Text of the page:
Change is good; you go first - Doug Johnson
The first NESA Library Technology Week, November 16-20, 2009, is over, and I would like to evaluate this project and brainstorm ideas for next year.
It won’t be an exaggeration to say that NESA Library Technology Week started a new tradition in school libraries of the Near East South Asia region, a tradition of professional collaboration and cultural exchange. Five NESA school librarians and students from their schools celebrated reading and technology.
First of all, I want to thank everyone who helped plan the Library Week, contributed to its activities, and participated in the project. Special thanks to Kirk, Kathleen, and Peggy for making the Library Week exciting.
Our celebration could not have been successful without the kind cooperation and support we received from Lorna (the American International School of Cyprus). The collection of digital projects, questions for Scavenger Hunt, and her vigorous participation colored not only the Library Week wiki but the whole event.
One of the major results of the Library Technology Week was the growth of the professional community and development of connections among NESA librarians. This project strengthened the network of librarians and allowed new librarians to join the group.
Activities offered for Elementary students included Where the WILD THINGS Are. Kindergarten - Grade One were looking for Wild Things in their schools. Wild Things were then compiled and posted on the NESA Library Week wiki page.
Kirk’s butterflies, bats, and Mr. Maurice Mouse deserve special attention (Udhailiah School – Saudi-Aramco). It is a great inspiration for those who work with Elementary School students.
Our first attempt to write a inter-school story using the online StoryBird application is still at work. WBAIS students wrote the first page or two and passed the story along for additions to AISC. If your school would like to try it, you will need a password that can be given to you upon special request. The more schools which participate, the more interesting stories will be!
Scavenger Hunt questions checked High and Middle school students' skills to search the Internet and directed them to check web pages and library catalogs of NESA schools. You are welcome to suggest to your students to find answers to these questions. We had fun!
One of four topics suggested for discussion touched the widely discussed question about the library of the future. This theme became a center of other librarians' attention. You can read some interesting articles on the subject linked to the topic in their responses.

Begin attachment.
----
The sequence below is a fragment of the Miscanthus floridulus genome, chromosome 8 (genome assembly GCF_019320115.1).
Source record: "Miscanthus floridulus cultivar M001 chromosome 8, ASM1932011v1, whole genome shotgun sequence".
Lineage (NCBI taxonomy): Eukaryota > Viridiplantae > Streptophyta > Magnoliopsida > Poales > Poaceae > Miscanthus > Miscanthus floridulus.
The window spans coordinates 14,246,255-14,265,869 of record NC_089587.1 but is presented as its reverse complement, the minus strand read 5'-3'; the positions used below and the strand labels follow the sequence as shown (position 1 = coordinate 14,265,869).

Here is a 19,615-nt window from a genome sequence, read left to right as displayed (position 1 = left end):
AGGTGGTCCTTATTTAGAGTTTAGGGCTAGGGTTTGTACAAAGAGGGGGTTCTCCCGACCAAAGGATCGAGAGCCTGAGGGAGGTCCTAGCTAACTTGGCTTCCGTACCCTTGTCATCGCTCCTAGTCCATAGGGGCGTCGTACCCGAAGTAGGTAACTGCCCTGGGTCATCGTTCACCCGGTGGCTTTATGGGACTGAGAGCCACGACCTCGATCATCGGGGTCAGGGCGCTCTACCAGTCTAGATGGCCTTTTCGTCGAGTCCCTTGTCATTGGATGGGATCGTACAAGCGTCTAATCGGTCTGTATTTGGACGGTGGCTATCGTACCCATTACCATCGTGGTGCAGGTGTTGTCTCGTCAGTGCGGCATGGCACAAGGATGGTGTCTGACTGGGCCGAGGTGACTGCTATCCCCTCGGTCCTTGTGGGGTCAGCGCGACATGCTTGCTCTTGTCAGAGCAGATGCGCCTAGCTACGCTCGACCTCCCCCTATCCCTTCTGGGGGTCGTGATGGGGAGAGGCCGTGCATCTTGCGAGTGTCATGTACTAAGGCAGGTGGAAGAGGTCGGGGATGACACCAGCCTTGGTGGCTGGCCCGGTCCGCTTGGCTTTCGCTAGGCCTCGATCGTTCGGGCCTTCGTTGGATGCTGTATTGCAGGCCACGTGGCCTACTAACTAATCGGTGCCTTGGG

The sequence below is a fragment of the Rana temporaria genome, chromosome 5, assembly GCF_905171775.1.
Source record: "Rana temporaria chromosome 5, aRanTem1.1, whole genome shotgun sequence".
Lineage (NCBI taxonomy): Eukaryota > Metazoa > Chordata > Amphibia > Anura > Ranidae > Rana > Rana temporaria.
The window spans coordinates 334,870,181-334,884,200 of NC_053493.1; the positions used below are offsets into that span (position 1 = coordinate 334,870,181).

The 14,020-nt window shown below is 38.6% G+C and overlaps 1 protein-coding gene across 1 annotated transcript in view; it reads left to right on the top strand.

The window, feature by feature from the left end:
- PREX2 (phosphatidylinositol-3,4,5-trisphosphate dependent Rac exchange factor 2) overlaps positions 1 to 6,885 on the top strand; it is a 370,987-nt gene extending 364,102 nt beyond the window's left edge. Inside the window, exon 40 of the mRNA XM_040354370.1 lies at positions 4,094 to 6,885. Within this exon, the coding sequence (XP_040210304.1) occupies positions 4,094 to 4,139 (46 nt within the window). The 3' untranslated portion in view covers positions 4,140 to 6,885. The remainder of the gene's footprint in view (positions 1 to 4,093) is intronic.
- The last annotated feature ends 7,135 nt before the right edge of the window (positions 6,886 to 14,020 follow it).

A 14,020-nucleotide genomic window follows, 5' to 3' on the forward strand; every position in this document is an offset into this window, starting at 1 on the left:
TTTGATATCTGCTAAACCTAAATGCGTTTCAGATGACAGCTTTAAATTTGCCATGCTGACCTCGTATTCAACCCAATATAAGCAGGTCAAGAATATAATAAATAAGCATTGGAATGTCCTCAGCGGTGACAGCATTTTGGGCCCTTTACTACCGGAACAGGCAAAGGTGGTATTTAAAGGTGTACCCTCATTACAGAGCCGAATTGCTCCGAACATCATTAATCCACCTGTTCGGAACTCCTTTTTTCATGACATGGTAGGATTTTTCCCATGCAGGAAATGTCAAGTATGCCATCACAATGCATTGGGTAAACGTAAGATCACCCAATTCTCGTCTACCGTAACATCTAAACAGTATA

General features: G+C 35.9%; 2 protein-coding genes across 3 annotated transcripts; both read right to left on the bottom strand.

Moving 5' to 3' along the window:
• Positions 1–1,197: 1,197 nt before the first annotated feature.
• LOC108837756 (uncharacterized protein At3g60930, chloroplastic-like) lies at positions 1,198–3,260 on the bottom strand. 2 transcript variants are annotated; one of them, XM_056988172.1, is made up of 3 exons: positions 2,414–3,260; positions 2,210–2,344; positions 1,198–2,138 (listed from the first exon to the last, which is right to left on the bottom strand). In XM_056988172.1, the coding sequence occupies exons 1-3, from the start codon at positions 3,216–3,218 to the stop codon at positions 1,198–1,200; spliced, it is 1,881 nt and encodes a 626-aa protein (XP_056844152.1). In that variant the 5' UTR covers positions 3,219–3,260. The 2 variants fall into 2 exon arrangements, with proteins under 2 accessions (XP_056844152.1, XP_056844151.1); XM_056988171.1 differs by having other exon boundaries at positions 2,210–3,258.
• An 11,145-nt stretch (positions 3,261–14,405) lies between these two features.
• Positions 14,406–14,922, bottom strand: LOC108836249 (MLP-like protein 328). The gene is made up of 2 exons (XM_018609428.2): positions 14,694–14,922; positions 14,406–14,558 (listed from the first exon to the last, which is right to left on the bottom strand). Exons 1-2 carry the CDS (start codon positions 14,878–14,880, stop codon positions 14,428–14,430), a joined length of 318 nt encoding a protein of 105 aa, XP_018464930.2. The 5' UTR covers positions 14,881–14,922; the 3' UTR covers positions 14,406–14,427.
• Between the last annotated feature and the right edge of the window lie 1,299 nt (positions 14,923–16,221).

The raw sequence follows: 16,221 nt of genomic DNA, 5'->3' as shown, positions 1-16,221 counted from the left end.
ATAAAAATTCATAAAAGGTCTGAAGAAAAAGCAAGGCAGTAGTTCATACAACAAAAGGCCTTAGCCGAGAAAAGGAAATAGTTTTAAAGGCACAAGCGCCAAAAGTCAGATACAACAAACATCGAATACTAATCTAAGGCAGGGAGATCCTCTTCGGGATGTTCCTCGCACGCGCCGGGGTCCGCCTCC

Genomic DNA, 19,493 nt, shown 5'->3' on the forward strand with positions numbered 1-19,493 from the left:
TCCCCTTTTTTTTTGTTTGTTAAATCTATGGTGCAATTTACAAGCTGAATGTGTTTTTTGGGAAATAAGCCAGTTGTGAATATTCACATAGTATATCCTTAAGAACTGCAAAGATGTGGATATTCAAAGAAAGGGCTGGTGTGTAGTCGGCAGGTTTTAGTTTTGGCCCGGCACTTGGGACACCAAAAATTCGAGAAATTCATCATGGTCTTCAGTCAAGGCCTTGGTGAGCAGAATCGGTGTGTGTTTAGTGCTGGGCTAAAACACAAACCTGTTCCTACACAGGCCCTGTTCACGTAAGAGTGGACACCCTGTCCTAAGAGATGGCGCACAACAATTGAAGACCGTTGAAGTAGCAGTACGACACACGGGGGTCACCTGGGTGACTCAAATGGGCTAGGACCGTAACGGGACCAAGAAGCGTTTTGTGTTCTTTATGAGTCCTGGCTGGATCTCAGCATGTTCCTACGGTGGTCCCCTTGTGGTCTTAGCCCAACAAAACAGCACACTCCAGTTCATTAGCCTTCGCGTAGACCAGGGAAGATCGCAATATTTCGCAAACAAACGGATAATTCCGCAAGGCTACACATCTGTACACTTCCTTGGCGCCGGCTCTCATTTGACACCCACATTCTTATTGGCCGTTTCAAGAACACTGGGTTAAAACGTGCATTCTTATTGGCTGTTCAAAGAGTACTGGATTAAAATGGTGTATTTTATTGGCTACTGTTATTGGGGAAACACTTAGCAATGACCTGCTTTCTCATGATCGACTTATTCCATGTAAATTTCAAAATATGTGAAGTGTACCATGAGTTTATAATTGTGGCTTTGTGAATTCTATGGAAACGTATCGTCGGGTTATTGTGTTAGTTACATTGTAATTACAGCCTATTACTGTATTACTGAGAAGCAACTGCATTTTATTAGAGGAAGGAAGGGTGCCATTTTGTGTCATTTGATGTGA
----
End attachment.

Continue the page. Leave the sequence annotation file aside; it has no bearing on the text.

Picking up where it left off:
We also wanted to hear what students like most in the library, and share their opinions on the one-to-one laptop program at WBAIS. Parents also added their opinions. "What is special in being a student of the International School" was discussed with six and nine grade students in the beginning of the school year at WBAIS. It would be interesting to hear from students of other overseas International schools to see how they evaluate their unique experience.
Please feel free to reply to any of the discussions and ask your students to participate. It's never too late. WBAIS students had a great time participating in discussions and felt significant when answering essential questions.
A collection of digital projects displayed in the wiki demonstrate librarians' and teachers' talents in making use of the Internet, implementing the 21st century tools into their curriculum, and working on collaborative units. This assortment of works is an exclusive way to share efforts in the area of Media and Information literacy, librarian/teacher collaboration including teachers of English language, Art, Social Studies, and Technology. Sharing is a necessary element in the learning process, and displaying our works facilitates professional growth. It also helps build communication and provides positive outcomes in education.
Projects presented by AISC, BBS, and WBAIS demonstrate how digital natives – Middle and High school students – use of Web 2.0 tools, master their blogging, post in VoiceThread, make sound recording, and do digital video taping. Don’t miss the Writers’ Workshop blog of ninth graders posted by Kathleen (Bayan Bilingual School in Kuwait), Media Literacy and Book Club blogs, Information Literacy and AP European History class discussions presented in VoiceThread (WBAIS).
Our hope is that next year more schools will participate in the project and students' motivation will lead them to participation in discussions and interaction with peers online. Student interrelations would let kids learn more about themselves and other schools as well.
Finally, I would like to say that LTW this year was very helpful to learn the planning and management of the event .
It was a mistake to think that summer was perfect time for planning the Library Week and practicing new technologies. According to our last year experience, it’s more pleasant to quench summer day heat with cool water found in a swimming pool than with reading a VoiceThread or Library Week blog posting. So next year we wouId like to spend some time for planning in the Fall and running the Library Week in the Spring. Please give me your feedback if March or April of 2011 better suits your schedule to run the next Library Week.
We also felt that we didn’t have enough time to coordinate the activities and communicate them to teachers and students. What if we organize online training sessions?
Please send me your thoughts, ideas, wishes, and hopes for the Library Technology Week. It would be helpful if those of you who didn't participate in the project this year could answer as well. What was the reason you could not participate in the week?
- time frame
- activities were not enough challenging
- other (please specify)
- will Spring be better for you next year?
Thank you again!